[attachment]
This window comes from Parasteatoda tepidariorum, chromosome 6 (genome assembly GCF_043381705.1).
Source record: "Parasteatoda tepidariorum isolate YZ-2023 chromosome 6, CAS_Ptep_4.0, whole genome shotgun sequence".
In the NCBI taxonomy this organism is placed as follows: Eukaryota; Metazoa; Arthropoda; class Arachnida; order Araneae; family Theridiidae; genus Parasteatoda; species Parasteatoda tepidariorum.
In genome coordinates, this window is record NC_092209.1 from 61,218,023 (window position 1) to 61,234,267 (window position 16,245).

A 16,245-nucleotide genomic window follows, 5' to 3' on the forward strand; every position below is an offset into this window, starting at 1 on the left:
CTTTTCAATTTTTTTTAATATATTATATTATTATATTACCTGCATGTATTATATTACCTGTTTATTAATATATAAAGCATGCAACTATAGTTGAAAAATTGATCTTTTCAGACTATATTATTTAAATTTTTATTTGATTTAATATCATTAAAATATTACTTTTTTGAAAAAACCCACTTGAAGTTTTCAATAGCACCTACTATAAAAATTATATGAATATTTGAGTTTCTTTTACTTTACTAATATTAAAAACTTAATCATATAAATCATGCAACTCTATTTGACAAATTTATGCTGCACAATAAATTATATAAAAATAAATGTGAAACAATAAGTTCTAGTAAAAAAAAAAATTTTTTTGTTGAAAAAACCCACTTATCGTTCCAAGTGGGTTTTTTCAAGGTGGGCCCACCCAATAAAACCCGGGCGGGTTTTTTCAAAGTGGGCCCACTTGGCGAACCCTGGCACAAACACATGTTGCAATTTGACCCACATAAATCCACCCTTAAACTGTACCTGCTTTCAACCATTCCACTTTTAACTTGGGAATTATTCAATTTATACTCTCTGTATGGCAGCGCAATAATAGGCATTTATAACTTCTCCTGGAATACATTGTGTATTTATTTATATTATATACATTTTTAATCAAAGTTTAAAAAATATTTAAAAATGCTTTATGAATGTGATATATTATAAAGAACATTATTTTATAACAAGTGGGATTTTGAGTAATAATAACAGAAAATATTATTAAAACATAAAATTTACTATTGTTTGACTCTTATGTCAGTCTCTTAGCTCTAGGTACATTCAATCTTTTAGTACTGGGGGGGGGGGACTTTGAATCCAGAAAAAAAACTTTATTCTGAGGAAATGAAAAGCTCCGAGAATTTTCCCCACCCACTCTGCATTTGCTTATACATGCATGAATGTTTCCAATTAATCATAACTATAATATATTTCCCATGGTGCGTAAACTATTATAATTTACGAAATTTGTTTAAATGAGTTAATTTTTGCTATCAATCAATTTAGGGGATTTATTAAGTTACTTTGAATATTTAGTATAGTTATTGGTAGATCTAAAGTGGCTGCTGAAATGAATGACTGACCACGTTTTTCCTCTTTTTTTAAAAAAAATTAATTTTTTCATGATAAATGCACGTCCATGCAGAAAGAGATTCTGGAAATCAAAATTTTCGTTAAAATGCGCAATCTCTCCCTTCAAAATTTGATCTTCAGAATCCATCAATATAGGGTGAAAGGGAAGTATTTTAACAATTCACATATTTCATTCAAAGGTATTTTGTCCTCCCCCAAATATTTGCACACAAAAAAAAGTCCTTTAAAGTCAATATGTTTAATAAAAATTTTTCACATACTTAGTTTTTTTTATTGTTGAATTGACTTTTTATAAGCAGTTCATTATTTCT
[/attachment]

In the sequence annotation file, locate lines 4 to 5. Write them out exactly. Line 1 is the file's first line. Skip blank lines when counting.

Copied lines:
In genome coordinates, this window is record NC_092209.1 from 61,218,023 (window position 1) to 61,234,267 (window position 16,245).

A 16,245-nucleotide genomic window follows, 5' to 3' on the forward strand; every position below is an offset into this window, starting at 1 on the left: